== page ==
degree of success. The goal is not to change the world over-
night. It is just to decrease the variance and increase the
certainty a bit at a time.
In general, people do not understand simple probability
statistics. Let’s use gambling as an example. The casinos in
Las Vegas make billions every year on just a percent or two
in favor of the house. However, when we apply that concept
to organizational improvement programs we can find simi-
lar incremental gains but not the same type of success. The
reason is that a couple percent of improvement in quality or
productivity in one part of the organization does not accu-
mulate to the same percent corporate-wide. In fact, in some
cases, the effect is only in the local process with no effects
elsewhere. To obtain that percent gain across the organiza-
tion and drop it to the bottom line we have to work holisti-
Consider that each year, barring some national or global
economic anomaly, most companies have anywhere from a
financial loss to a small profit. That leaves no more than
about 20 percent that have a good to better-than-average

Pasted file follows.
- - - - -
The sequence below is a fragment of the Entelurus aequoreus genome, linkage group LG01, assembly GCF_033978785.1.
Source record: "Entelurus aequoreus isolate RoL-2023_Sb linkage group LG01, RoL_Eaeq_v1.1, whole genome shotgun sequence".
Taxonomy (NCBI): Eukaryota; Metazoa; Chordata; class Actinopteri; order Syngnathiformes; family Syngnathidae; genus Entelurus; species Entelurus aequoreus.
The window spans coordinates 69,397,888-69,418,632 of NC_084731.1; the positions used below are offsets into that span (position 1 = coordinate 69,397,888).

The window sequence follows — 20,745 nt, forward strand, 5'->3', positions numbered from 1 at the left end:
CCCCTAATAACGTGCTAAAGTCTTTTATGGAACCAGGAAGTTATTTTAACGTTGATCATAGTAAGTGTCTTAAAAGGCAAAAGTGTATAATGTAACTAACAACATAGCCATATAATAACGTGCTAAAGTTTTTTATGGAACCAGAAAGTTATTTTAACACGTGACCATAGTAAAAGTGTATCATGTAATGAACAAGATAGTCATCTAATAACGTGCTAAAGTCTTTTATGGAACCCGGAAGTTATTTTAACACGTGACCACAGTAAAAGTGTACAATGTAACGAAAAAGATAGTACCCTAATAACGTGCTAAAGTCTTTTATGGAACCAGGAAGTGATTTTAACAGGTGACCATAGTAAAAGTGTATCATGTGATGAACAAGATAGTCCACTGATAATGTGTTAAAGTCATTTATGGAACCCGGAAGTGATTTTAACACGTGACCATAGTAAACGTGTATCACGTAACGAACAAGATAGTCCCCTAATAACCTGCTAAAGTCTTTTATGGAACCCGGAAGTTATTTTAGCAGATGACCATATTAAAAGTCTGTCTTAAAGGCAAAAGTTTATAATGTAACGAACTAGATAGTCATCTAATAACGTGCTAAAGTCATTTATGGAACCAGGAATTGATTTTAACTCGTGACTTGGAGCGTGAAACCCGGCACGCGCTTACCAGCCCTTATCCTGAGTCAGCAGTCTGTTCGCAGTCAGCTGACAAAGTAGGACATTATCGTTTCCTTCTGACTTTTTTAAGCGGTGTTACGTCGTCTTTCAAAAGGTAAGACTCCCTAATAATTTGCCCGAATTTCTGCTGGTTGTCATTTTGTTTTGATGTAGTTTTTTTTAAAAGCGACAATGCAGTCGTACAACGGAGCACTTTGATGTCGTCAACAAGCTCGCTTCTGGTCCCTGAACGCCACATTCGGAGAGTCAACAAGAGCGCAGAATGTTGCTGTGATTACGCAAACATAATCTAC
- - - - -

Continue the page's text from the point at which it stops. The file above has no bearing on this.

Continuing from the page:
year. Every population has only 10 to 20 percent on the top
end of the traditional bell-shaped distribution curve. It is a
law of distribution that never changes under normal condi-
tions. To be on top, all we have to do is to beat two out of
ten competitors. If we can increase our return on human
capital a couple of percent a year more than the competi-
tion, we will be in the top 5 percent of our industry. The best
way to do this consistently is to manage our greatest lever-
age point, which is people, more effectively than the other
two competitors. The secret is not to focus on transaction
efficiency. To attain this position we need the following:

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